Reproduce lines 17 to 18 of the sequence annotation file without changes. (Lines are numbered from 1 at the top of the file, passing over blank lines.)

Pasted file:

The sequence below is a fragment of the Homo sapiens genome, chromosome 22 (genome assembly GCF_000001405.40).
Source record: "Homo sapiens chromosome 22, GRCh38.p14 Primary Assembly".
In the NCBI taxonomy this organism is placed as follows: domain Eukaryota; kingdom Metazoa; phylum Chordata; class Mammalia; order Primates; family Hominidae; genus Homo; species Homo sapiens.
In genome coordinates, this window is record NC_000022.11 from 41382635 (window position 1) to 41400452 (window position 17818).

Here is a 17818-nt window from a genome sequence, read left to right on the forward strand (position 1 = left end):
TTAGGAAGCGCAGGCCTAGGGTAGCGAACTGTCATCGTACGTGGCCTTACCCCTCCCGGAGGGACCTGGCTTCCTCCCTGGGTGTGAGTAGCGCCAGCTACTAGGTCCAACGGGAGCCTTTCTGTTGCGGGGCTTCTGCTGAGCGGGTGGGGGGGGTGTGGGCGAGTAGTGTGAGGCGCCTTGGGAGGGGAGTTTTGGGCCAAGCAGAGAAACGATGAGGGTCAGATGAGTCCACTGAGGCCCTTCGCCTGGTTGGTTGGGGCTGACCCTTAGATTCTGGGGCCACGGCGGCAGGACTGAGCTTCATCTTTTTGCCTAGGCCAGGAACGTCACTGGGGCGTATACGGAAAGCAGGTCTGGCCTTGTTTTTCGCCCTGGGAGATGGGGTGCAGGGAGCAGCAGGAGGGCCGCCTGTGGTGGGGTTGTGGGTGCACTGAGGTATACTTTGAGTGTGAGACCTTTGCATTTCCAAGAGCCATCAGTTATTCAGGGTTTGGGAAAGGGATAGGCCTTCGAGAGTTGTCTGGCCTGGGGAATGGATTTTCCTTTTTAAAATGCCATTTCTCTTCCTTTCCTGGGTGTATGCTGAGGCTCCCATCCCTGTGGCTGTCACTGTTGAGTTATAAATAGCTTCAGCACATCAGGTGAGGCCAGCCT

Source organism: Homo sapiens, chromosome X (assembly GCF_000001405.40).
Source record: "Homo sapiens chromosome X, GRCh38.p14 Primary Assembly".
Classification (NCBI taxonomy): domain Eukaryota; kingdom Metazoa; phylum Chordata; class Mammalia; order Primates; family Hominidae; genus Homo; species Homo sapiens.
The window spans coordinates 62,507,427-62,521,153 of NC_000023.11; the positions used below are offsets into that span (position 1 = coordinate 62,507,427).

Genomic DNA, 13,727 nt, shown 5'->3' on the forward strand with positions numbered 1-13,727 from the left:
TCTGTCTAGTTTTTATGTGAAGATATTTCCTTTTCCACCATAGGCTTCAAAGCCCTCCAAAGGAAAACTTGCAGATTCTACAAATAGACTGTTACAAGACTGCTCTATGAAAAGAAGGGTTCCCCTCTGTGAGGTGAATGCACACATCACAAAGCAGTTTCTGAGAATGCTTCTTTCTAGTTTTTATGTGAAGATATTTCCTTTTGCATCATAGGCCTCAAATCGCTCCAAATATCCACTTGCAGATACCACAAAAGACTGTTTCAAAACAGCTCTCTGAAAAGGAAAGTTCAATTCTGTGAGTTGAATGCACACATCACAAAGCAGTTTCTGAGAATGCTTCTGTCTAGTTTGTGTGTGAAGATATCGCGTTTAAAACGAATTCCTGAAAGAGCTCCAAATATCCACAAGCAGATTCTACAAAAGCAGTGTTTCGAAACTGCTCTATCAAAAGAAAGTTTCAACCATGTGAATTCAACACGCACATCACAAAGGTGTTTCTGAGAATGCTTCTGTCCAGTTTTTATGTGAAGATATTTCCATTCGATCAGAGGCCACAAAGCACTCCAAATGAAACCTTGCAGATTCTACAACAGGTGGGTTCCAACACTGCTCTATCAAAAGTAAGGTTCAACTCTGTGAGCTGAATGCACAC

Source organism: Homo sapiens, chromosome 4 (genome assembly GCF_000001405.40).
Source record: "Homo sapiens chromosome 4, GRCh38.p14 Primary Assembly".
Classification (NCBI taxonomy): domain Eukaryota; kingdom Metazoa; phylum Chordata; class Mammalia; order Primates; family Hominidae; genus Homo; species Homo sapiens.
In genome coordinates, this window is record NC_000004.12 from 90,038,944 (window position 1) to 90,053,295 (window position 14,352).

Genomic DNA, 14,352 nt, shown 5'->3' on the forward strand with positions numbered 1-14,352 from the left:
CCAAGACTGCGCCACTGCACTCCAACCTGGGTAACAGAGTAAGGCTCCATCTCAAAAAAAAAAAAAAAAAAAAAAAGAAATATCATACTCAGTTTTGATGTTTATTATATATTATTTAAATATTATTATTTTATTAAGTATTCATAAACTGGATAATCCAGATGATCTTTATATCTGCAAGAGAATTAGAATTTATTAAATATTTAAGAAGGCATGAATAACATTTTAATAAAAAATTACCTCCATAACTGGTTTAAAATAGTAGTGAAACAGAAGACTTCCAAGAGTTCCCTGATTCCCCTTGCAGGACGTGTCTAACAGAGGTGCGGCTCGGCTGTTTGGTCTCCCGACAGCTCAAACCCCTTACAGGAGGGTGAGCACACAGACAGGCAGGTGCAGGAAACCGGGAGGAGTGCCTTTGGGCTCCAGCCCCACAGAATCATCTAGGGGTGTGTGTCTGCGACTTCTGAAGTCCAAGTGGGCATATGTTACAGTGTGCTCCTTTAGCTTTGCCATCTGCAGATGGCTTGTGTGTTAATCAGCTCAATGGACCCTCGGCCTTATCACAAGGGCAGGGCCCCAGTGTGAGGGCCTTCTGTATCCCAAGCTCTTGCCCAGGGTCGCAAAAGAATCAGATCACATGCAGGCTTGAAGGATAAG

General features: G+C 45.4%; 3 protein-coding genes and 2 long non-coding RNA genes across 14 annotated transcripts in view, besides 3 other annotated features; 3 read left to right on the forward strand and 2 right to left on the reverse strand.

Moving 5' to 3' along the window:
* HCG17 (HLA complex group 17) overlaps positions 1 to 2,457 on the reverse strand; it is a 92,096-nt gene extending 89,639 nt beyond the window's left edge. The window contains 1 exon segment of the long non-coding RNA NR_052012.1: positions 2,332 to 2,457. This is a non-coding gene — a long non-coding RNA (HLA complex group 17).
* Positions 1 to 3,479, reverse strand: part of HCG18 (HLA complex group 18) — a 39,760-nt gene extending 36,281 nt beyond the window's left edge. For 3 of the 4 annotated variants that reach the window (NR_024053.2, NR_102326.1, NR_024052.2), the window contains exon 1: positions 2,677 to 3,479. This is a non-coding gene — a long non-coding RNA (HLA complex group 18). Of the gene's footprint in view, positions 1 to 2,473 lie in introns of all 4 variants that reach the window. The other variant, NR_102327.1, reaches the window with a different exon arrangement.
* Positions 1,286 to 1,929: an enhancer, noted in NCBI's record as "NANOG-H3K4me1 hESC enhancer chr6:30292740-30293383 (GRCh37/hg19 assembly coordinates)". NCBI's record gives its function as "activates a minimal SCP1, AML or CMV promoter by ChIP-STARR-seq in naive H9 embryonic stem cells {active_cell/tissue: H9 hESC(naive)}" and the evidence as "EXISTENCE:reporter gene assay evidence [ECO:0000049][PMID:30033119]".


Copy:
Genomic DNA, 14,352 nt, shown 5'->3' on the forward strand with positions numbered 1-14,352 from the left:
CCAAGACTGCGCCACTGCACTCCAACCTGGGTAACAGAGTAAGGCTCCATCTCAAAAAAAAAAAAAAAAAAAAAAAGAAATATCATACTCAGTTTTGATGTTTATTATATATTATTTAAATATTATTATTTTATTAAGTATTCATAAACTGGATAATCCAGATGATCTTTATATCTGCAAGAGAATTAGAATTTATTAAATATTTAAGAAGGCATGAATAACATTTTAATAAAAAATTACCTCCATAACTGGTTTAAAATAGTAGTGAAACAGAAGACTTCCAAGAGTTCCCTGATTCCCCTTGCAGGACGTGTCTAACAGAGGTGCGGCTCGGCTGTTTGGTCTCCCGACAGCTCAAACCCCTTACAGGAGGGTGAGCACACAGACAGGCAGGTGCAGGAAACCGGGAGGAGTGCCTTTGGGCTCCAGCCCCACAGAATCATCTAGGGGTGTGTGTCTGCGACTTCTGAAGTCCAAGTGGGCATATGTTACAGTGTGCTCCTTTAGCTTTGCCATCTGCAGATGGCTTGTGTGTTAATCAGCTCAATGGACCCTCGGCCTTATCACAAGGGCAGGGCCCCAGTGTGAGGGCCTTCTGTATCCCAAGCTCTTGCCCAGGGTCGCAAAAGAATCAGATCACATGCAGGCTTGAAGGATAAG